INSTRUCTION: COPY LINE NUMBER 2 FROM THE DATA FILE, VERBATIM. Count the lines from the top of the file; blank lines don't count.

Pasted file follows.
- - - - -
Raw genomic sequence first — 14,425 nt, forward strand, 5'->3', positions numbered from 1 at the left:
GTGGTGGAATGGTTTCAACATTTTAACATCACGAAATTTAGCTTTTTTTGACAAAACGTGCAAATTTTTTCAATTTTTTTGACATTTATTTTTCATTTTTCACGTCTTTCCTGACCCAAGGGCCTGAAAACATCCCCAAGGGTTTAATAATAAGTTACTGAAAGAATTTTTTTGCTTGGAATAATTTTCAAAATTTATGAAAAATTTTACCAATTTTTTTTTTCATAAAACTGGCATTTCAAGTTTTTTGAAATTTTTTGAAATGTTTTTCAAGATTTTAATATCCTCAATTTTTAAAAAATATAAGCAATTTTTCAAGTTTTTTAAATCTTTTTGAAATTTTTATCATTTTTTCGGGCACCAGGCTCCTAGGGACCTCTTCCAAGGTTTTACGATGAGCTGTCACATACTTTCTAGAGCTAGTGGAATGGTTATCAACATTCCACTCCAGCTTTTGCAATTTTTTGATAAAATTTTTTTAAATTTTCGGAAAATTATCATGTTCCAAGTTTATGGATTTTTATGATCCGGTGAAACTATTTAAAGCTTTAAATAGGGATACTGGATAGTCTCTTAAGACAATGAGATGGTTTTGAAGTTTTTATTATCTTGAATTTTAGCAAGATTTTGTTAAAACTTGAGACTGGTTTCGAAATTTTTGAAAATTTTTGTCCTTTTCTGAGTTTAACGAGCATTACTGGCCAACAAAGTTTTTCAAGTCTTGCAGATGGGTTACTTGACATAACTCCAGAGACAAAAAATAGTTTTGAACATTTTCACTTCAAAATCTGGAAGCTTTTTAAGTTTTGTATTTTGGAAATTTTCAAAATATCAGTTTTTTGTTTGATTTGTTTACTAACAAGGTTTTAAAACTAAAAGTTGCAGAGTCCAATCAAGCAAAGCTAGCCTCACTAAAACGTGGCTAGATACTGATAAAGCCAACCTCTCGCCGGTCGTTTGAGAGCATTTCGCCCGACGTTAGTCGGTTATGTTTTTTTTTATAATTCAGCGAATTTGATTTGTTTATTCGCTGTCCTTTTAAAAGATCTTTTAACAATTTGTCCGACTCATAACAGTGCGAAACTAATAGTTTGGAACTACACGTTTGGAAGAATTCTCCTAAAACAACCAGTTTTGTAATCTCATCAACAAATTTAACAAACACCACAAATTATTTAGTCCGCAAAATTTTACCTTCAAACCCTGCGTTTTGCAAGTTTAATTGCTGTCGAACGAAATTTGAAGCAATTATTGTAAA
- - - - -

GTGGTGGAATGGTTTCAACATTTTAACATCACGAAATTTAGCTTTTTTTGACAAAACGTGCAAATTTTTTCAATTTTTTTGACATTTATTTTTCATTTTTCACGTCTTTCCTGACCCAAGGGCCTGAAAACATCCCCAAGGGTTTAATAATAAGTTACTGAAAGAATTTTTTTGCTTGGAATAATTTTCAAAATTTATGAAAAATTTTACCAATTTTTTTTTTCATAAAACTGGCATTTCAAGTTTTTTGAAATTTTTTGAAATGTTTTTCAAGATTTTAATATCCTCAATTTTTAAAAAATATAAGCAATTTTTCAAGTTTTTTAAATCTTTTTGAAATTTTTATCATTTTTTCGGGCACCAGGCTCCTAGGGACCTCTTCCAAGGTTTTACGATGAGCTGTCACATACTTTCTAGAGCTAGTGGAATGGTTATCAACATTCCACTCCAGCTTTTGCAATTTTTTGATAAAATTTTTTTAAATTTTCGGAAAATTATCATGTTCCAAGTTTATGGATTTTTATGATCCGGTGAAACTATTTAAAGCTTTAAATAGGGATACTGGATAGTCTCTTAAGACAATGAGATGGTTTTGAAGTTTTTATTATCTTGAATTTTAGCAAGATTTTGTTAAAACTTGAGACTGGTTTCGAAATTTTTGAAAATTTTTGTCCTTTTCTGAGTTTAACGAGCATTACTGGCCAACAAAGTTTTTCAAGTCTTGCAGATGGGTTACTTGACATAACTCCAGAGACAAAAAATAGTTTTGAACATTTTCACTTCAAAATCTGGAAGCTTTTTAAGTTTTGTATTTTGGAAATTTTCAAAATATCAGTTTTTTGTTTGATTTGTTTACTAACAAGGTTTTAAAACTAAAAGTTGCAGAGTCCAATCAAGCAAAGCTAGCCTCACTAAAACGTGGCTAGATACTGATAAAGCCAACCTCTCGCCGGTCGTTTGAGAGCATTTCGCCCGACGTTAGTCGGTTATGTTTTTTTTTATAATTCAGCGAATTTGATTTGTTTATTCGCTGTCCTTTTAAAAGATCTTTTAACAATTTGTCCGACTCATAACAGTGCGAAACTAATAGTTTGGAACTACACGTTTGGAAGAATTCTCCTAAAACAACCAGTTTTGTAATCTCATCAACAAATTTAACAAACACCACAAATTATTTAGTCCGCAAAATTTTACCTTCAAACCCTGCGTTTTGCAAGTTTAATTGCTGTCGAACGAAATTTGAAGCAATTATTGTAAA